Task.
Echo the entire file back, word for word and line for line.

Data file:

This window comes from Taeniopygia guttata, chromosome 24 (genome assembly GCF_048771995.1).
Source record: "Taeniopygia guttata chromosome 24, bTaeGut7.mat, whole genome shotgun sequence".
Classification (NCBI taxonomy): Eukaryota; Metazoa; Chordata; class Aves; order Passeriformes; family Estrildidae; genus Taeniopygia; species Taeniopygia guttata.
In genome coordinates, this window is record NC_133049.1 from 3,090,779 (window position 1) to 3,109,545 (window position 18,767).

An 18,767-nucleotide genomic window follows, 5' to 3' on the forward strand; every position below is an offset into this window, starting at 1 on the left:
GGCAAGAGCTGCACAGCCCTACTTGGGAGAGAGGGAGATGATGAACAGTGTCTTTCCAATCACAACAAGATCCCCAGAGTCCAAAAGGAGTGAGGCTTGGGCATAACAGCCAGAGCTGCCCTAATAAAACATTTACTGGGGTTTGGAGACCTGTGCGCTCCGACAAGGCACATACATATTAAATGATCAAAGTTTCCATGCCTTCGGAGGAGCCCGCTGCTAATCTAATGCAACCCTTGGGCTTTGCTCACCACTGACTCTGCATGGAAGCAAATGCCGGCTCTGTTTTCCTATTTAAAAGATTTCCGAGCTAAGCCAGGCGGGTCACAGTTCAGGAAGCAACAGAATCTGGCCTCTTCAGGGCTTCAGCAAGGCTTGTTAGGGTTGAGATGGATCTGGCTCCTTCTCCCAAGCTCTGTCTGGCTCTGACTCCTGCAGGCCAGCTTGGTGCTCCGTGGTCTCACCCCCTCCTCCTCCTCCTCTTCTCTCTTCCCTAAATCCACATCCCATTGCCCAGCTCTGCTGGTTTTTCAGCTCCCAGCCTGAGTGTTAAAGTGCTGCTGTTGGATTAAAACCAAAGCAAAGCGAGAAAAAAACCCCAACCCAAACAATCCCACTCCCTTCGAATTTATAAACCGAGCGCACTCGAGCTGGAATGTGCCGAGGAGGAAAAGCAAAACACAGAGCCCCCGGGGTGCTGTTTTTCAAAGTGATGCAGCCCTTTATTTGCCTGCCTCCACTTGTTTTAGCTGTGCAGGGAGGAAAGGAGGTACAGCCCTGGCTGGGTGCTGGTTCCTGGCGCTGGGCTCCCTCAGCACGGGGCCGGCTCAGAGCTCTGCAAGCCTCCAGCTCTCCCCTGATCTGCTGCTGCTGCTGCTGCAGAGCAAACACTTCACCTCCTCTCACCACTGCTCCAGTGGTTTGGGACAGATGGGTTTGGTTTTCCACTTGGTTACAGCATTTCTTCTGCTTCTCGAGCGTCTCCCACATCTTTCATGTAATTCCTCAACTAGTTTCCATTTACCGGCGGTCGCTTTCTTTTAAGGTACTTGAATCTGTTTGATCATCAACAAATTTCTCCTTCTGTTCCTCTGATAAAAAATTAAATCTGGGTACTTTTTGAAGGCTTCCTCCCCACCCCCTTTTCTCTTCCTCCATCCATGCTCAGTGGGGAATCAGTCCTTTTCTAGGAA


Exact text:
This window comes from Taeniopygia guttata, chromosome 24 (genome assembly GCF_048771995.1).
Source record: "Taeniopygia guttata chromosome 24, bTaeGut7.mat, whole genome shotgun sequence".
Classification (NCBI taxonomy): Eukaryota; Metazoa; Chordata; class Aves; order Passeriformes; family Estrildidae; genus Taeniopygia; species Taeniopygia guttata.
In genome coordinates, this window is record NC_133049.1 from 3,090,779 (window position 1) to 3,109,545 (window position 18,767).

An 18,767-nucleotide genomic window follows, 5' to 3' on the forward strand; every position below is an offset into this window, starting at 1 on the left:
GGCAAGAGCTGCACAGCCCTACTTGGGAGAGAGGGAGATGATGAACAGTGTCTTTCCAATCACAACAAGATCCCCAGAGTCCAAAAGGAGTGAGGCTTGGGCATAACAGCCAGAGCTGCCCTAATAAAACATTTACTGGGGTTTGGAGACCTGTGCGCTCCGACAAGGCACATACATATTAAATGATCAAAGTTTCCATGCCTTCGGAGGAGCCCGCTGCTAATCTAATGCAACCCTTGGGCTTTGCTCACCACTGACTCTGCATGGAAGCAAATGCCGGCTCTGTTTTCCTATTTAAAAGATTTCCGAGCTAAGCCAGGCGGGTCACAGTTCAGGAAGCAACAGAATCTGGCCTCTTCAGGGCTTCAGCAAGGCTTGTTAGGGTTGAGATGGATCTGGCTCCTTCTCCCAAGCTCTGTCTGGCTCTGACTCCTGCAGGCCAGCTTGGTGCTCCGTGGTCTCACCCCCTCCTCCTCCTCCTCTTCTCTCTTCCCTAAATCCACATCCCATTGCCCAGCTCTGCTGGTTTTTCAGCTCCCAGCCTGAGTGTTAAAGTGCTGCTGTTGGATTAAAACCAAAGCAAAGCGAGAAAAAAACCCCAACCCAAACAATCCCACTCCCTTCGAATTTATAAACCGAGCGCACTCGAGCTGGAATGTGCCGAGGAGGAAAAGCAAAACACAGAGCCCCCGGGGTGCTGTTTTTCAAAGTGATGCAGCCCTTTATTTGCCTGCCTCCACTTGTTTTAGCTGTGCAGGGAGGAAAGGAGGTACAGCCCTGGCTGGGTGCTGGTTCCTGGCGCTGGGCTCCCTCAGCACGGGGCCGGCTCAGAGCTCTGCAAGCCTCCAGCTCTCCCCTGATCTGCTGCTGCTGCTGCTGCAGAGCAAACACTTCACCTCCTCTCACCACTGCTCCAGTGGTTTGGGACAGATGGGTTTGGTTTTCCACTTGGTTACAGCATTTCTTCTGCTTCTCGAGCGTCTCCCACATCTTTCATGTAATTCCTCAACTAGTTTCCATTTACCGGCGGTCGCTTTCTTTTAAGGTACTTGAATCTGTTTGATCATCAACAAATTTCTCCTTCTGTTCCTCTGATAAAAAATTAAATCTGGGTACTTTTTGAAGGCTTCCTCCCCACCCCCTTTTCTCTTCCTCCATCCATGCTCAGTGGGGAATCAGTCCTTTTCTAGGAA